Host Response

Host response refers to the way a body reacts to an injury, illness, or other stressor. It is a critical tool that can be used by health practitioners to quickly derive accurate diagnoses, enabling them to identify and begin the treatment.

Colorful human skeleton, outline trickles out on dark background with bacterial and viral cells floating around the trickles representing Host Response.

What is Host Response?

Host response, also referred to as host gene response or host immune response, is the way a body—human or animal—reacts to internal and external stressors such as infections, trauma, and illness. The way in which the host has been affected by bacteria or other invasive infection triggers immune responses to combat that stressor. Each host’s response is specific and unique, determined by the host’s genetic composition. 

Today, scientists can use these unique expressions to understand whether an invader is bacterial, viral, or parasitic, enabling faster, more accurate diagnoses. 

Host Response-BVPF

How Do Host Response Diagnostics Work?

Host response-based diagnostics are a new tool used to identify and monitor infections and other diseases. Unlike traditional diagnostic methods that are designed to detect the presence of a single, specific pathogen, host response diagnostics measure the immune response of the host to the pathogen. 

This difference is critical: traditional diagnostics take a hunt-and-peck approach to identify an illness; host response diagnostics operate through a process of elimination. By identifying a host’s response to a set of stressors, entire categories of potential pathogens can quickly be eliminated from consideration, enabling faster diagnoses.

The host response to an infection involves a complex interplay between the innate and adaptive immune systems. When a pathogen enters the body, the innate immune system detects it and mounts a rapid, non-specific response. This response includes the activation of immune cells, such as macrophages and neutrophils, and the release of cytokines and chemokines, which are signaling molecules that help coordinate the immune response.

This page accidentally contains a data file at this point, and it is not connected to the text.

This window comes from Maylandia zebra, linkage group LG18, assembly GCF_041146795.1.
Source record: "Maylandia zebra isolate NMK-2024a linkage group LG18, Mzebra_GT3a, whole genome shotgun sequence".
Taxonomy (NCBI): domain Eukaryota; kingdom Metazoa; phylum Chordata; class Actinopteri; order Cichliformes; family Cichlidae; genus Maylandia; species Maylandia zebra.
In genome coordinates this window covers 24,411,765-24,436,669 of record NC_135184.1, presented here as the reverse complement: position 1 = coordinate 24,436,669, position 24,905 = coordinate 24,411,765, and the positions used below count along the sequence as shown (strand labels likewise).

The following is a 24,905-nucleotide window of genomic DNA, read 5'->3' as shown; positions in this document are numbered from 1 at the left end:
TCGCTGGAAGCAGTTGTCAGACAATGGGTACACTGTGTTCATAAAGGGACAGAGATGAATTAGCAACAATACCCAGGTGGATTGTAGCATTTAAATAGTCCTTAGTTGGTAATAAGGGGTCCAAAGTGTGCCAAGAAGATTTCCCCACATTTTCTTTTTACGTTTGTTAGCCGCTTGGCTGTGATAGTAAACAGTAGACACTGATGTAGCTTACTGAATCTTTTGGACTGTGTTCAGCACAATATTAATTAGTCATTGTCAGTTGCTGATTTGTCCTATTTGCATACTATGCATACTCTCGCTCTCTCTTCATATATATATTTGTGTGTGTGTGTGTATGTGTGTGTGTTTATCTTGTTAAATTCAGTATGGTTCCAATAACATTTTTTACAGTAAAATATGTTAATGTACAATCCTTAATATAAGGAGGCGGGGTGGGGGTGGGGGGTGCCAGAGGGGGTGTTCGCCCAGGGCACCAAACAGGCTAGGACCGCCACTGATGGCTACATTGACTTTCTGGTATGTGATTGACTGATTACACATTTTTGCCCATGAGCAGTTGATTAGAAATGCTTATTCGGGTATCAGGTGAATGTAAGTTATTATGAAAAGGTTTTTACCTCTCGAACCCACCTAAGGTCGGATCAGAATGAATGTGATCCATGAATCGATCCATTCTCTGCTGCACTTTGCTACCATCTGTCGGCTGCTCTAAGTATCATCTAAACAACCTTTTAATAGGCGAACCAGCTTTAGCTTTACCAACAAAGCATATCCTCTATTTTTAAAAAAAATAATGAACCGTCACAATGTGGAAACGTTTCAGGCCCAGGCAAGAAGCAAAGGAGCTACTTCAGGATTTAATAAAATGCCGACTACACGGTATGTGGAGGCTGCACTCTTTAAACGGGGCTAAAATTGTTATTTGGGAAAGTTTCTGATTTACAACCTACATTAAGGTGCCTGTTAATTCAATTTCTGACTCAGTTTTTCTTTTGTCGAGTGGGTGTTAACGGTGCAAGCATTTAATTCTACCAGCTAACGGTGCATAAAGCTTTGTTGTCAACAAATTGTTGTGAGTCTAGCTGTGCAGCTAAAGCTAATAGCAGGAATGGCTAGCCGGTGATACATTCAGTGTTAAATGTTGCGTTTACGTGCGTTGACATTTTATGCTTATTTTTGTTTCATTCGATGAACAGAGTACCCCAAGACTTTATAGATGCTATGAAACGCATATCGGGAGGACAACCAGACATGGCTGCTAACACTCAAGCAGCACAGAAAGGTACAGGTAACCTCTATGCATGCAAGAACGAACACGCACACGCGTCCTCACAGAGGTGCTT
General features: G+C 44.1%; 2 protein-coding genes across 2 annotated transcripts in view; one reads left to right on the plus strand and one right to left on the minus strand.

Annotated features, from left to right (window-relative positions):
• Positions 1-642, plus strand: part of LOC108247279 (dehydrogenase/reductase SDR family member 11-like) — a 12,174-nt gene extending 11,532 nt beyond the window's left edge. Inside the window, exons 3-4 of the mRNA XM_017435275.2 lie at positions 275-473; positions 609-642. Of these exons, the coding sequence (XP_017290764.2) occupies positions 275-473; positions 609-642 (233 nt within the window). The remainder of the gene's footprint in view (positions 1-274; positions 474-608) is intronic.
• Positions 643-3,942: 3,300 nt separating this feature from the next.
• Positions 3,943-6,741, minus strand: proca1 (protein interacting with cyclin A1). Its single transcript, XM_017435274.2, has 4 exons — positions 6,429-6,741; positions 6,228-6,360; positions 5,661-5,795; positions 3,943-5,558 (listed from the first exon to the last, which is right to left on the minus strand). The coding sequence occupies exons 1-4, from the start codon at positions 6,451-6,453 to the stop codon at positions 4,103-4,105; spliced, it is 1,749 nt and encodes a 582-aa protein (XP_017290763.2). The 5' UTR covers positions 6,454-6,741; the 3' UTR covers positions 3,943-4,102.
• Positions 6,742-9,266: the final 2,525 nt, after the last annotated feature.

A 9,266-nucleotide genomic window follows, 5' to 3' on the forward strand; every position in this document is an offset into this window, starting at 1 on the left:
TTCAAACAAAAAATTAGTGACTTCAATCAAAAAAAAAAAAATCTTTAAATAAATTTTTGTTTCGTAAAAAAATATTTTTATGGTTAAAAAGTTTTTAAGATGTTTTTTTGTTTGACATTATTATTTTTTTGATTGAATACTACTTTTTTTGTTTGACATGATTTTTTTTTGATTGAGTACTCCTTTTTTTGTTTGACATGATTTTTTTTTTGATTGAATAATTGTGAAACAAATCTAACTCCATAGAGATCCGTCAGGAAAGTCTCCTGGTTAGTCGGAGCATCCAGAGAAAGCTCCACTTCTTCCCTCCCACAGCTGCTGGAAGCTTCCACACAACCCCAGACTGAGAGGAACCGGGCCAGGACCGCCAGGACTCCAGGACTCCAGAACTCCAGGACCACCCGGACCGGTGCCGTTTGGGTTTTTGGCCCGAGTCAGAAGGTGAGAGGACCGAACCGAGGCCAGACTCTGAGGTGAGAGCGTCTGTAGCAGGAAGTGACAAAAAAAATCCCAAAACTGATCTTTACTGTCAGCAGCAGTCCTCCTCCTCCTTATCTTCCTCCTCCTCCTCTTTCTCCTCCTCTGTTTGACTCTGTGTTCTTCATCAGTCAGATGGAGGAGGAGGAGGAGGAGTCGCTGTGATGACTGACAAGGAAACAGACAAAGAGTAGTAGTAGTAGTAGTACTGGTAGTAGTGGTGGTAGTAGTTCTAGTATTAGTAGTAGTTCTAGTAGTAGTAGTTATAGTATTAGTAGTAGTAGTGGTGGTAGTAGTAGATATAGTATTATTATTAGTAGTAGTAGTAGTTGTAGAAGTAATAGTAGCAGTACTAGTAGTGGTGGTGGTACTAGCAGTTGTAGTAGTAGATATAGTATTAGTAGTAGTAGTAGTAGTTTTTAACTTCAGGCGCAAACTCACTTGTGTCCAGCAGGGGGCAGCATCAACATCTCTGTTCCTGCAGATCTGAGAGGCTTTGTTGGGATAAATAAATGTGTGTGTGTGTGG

The adaptive immune system, which includes B cells and T cells, takes longer to respond to an infection but is more specific. B cells produce antibodies that can bind to and neutralize the pathogen, while T cells can directly kill infected cells.

Host response diagnostics measure various components of this immune response to detect the presence of an infection or monitor disease progression. For example, some host response tests measure the levels of cytokines or other immune signaling molecules in blood samples, while others may measure the expression of specific genes associated with the immune response.

By measuring the host response to an infection, these tests can help differentiate between different types of infections and monitor the effectiveness of treatments. Host response diagnostics may also be used to identify individuals who are at risk of developing severe or chronic infections, which can inform treatment decisions and improve patient outcomes.

Host Immune Response vs. Immune Response